:lol: The problem is just a definition of speed and where on the wheel we are talking about. From what I have read so far everyone has a pretty good handle of the physics. If you think the plane can move forward without breaking the rule (ie - measure speed at axle of wheels) then of course the plane can take off, because the wheels will just spin twice as fast as they normally would, but why wouldn't the question just say the "the speed of the plane" since it is the same thing. I see it more like a wheel trying to roll down an inclined treadmill where the treadmill speed is increased to keep the wheel from rolling downward. By matching speeds, the treadmill keeps the wheel locked in position, so the plane won't take off.

Which was covered in my lengthy post above. The ambiguity of the question lies in the wording about the speed of the wheels. Angular velocity can be described by the surface velocity of the wheel (it's a function of the wheel's radius) and therefore, surface velocity can be related to the plane's velocity. Realistically, there are two points to measure the wheel's velocity from, the top or the bottom. The top yields twice that of the plane, the bottom yields 0 (Wheels roll, don't slide). Using the word speed removes the directional element of velocity, making the actual direction unknown, but under both criteria, there is no force to stop the plane.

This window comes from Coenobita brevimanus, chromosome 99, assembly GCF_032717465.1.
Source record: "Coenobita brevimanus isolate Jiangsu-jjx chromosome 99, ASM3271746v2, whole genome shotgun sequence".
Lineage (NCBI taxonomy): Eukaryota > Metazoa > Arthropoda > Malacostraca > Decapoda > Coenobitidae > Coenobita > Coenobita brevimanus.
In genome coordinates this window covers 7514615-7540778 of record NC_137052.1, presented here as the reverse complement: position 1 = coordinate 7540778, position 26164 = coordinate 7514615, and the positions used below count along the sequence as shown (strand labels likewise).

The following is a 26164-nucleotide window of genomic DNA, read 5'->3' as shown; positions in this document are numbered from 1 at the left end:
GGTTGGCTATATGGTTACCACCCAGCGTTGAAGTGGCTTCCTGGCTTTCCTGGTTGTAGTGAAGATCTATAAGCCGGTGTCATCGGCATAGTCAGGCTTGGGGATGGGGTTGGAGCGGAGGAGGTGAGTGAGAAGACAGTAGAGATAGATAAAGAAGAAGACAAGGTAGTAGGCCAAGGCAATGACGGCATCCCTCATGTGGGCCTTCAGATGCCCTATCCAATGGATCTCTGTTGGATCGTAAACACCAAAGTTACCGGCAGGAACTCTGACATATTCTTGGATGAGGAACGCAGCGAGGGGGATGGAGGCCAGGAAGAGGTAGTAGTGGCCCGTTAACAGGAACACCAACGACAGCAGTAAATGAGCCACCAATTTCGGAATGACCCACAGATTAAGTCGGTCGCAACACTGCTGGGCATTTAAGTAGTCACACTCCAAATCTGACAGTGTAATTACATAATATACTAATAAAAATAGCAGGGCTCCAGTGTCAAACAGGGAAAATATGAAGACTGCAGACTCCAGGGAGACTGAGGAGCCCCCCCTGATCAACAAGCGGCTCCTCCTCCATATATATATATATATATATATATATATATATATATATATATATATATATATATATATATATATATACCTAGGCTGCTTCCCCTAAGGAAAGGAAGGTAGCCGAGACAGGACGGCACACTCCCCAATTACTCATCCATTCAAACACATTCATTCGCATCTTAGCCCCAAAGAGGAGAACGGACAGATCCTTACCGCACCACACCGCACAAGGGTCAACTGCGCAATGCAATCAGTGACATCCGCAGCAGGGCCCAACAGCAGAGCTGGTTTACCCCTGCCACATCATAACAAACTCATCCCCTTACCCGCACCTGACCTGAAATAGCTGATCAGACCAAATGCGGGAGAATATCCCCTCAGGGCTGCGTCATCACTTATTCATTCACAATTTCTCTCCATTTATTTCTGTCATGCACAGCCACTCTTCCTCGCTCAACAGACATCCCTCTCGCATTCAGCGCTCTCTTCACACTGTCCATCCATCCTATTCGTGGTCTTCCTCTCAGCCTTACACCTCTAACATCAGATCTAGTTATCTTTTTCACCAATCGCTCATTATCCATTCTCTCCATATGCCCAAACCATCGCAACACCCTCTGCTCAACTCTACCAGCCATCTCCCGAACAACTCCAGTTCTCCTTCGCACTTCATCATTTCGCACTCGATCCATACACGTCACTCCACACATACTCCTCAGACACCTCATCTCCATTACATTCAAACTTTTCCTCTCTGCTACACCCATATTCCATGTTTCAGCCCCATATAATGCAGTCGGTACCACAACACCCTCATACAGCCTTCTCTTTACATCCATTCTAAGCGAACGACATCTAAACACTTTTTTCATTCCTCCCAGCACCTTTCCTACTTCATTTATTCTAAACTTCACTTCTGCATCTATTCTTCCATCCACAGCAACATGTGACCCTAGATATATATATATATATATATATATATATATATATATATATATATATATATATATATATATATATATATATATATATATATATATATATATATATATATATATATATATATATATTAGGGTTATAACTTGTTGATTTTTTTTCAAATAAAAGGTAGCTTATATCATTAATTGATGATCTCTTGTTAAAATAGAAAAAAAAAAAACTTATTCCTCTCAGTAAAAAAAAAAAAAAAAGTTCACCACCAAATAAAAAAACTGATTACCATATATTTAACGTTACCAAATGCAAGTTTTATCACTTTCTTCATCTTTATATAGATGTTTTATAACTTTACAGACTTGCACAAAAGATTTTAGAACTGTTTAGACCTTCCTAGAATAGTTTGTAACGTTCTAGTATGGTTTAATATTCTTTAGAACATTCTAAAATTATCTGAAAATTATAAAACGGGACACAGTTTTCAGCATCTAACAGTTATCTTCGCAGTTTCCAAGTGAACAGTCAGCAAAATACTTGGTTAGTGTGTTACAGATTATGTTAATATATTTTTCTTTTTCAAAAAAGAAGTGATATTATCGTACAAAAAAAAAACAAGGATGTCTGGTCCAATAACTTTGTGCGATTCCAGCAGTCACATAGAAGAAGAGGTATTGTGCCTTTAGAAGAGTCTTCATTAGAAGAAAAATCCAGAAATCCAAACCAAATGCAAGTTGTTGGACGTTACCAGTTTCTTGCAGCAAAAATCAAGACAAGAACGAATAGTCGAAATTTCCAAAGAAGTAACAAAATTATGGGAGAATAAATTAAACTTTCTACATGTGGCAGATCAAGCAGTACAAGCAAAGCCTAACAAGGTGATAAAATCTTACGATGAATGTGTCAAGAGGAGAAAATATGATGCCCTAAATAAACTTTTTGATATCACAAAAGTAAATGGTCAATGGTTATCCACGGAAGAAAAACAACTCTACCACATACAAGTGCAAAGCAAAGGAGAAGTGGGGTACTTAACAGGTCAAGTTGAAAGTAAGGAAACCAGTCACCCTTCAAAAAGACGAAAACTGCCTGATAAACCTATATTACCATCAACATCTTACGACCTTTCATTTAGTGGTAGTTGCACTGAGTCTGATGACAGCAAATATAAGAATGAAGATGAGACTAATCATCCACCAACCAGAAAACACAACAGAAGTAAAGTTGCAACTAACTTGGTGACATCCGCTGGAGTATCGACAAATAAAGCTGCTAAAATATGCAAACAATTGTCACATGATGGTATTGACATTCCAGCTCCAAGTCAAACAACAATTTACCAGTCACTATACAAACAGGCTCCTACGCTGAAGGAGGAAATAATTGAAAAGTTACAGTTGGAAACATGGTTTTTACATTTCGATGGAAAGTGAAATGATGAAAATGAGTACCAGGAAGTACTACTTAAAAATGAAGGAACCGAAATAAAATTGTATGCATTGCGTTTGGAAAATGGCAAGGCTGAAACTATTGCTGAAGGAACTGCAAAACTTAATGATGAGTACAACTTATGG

I think what you are getting confused about, is that the plane is stationary, the wheels aren't moving, therefore the conveyor isn't, and the system is balanced, so you can't move the plane without upsetting that equilibrium.